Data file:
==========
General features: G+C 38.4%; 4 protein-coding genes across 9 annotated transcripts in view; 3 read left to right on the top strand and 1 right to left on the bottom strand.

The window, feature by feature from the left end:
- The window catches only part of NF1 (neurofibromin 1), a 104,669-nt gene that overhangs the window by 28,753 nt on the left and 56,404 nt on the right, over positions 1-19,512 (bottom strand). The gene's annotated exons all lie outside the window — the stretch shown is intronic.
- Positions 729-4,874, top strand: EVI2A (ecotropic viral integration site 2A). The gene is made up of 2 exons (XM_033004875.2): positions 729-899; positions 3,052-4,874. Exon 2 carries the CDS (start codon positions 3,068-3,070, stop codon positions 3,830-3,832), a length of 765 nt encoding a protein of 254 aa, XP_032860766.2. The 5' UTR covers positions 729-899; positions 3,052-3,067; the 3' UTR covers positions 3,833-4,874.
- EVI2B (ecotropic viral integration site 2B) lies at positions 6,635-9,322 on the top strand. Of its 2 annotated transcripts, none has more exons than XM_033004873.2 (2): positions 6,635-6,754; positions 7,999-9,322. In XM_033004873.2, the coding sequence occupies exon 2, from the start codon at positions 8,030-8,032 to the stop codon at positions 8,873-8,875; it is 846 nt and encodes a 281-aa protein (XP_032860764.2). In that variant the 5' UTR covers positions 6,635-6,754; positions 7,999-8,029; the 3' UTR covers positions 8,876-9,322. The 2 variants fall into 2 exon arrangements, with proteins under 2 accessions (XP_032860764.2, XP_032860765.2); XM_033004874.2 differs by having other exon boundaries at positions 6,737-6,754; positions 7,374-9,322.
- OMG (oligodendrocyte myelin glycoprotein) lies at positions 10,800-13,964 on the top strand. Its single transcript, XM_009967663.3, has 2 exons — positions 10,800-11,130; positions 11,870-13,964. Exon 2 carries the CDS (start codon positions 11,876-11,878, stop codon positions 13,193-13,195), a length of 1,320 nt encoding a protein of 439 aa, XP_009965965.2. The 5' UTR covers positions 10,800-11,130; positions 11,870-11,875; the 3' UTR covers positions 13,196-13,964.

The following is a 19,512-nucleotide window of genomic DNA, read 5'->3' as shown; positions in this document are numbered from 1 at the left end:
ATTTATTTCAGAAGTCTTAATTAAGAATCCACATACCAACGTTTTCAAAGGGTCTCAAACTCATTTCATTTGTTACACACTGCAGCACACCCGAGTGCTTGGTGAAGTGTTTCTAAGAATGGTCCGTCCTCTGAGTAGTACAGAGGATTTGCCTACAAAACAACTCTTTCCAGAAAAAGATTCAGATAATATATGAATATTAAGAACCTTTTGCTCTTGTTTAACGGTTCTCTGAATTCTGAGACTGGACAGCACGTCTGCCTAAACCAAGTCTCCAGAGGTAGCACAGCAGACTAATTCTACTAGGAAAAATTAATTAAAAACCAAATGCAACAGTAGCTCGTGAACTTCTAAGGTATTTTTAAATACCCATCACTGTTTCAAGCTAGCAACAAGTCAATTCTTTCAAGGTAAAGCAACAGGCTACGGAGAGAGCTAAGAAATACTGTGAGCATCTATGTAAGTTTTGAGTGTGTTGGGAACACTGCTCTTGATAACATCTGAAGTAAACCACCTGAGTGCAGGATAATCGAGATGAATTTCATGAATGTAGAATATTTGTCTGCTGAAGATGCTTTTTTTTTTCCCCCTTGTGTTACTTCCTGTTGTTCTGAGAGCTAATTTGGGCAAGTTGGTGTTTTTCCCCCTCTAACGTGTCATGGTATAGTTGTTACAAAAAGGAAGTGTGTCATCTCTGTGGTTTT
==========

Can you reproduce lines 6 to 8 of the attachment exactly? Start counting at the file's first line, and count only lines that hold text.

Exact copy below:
- OMG (oligodendrocyte myelin glycoprotein) lies at positions 10,800-13,964 on the top strand. Its single transcript, XM_009967663.3, has 2 exons — positions 10,800-11,130; positions 11,870-13,964. Exon 2 carries the CDS (start codon positions 11,876-11,878, stop codon positions 13,193-13,195), a length of 1,320 nt encoding a protein of 439 aa, XP_009965965.2. The 5' UTR covers positions 10,800-11,130; positions 11,870-11,875; the 3' UTR covers positions 13,196-13,964.

The following is a 19,512-nucleotide window of genomic DNA, read 5'->3' as shown; positions in this document are numbered from 1 at the left end:
ATTTATTTCAGAAGTCTTAATTAAGAATCCACATACCAACGTTTTCAAAGGGTCTCAAACTCATTTCATTTGTTACACACTGCAGCACACCCGAGTGCTTGGTGAAGTGTTTCTAAGAATGGTCCGTCCTCTGAGTAGTACAGAGGATTTGCCTACAAAACAACTCTTTCCAGAAAAAGATTCAGATAATATATGAATATTAAGAACCTTTTGCTCTTGTTTAACGGTTCTCTGAATTCTGAGACTGGACAGCACGTCTGCCTAAACCAAGTCTCCAGAGGTAGCACAGCAGACTAATTCTACTAGGAAAAATTAATTAAAAACCAAATGCAACAGTAGCTCGTGAACTTCTAAGGTATTTTTAAATACCCATCACTGTTTCAAGCTAGCAACAAGTCAATTCTTTCAAGGTAAAGCAACAGGCTACGGAGAGAGCTAAGAAATACTGTGAGCATCTATGTAAGTTTTGAGTGTGTTGGGAACACTGCTCTTGATAACATCTGAAGTAAACCACCTGAGTGCAGGATAATCGAGATGAATTTCATGAATGTAGAATATTTGTCTGCTGAAGATGCTTTTTTTTTTCCCCCTTGTGTTACTTCCTGTTGTTCTGAGAGCTAATTTGGGCAAGTTGGTGTTTTTCCCCCTCTAACGTGTCATGGTATAGTTGTTACAAAAAGGAAGTGTGTCATCTCTGTGGTTTT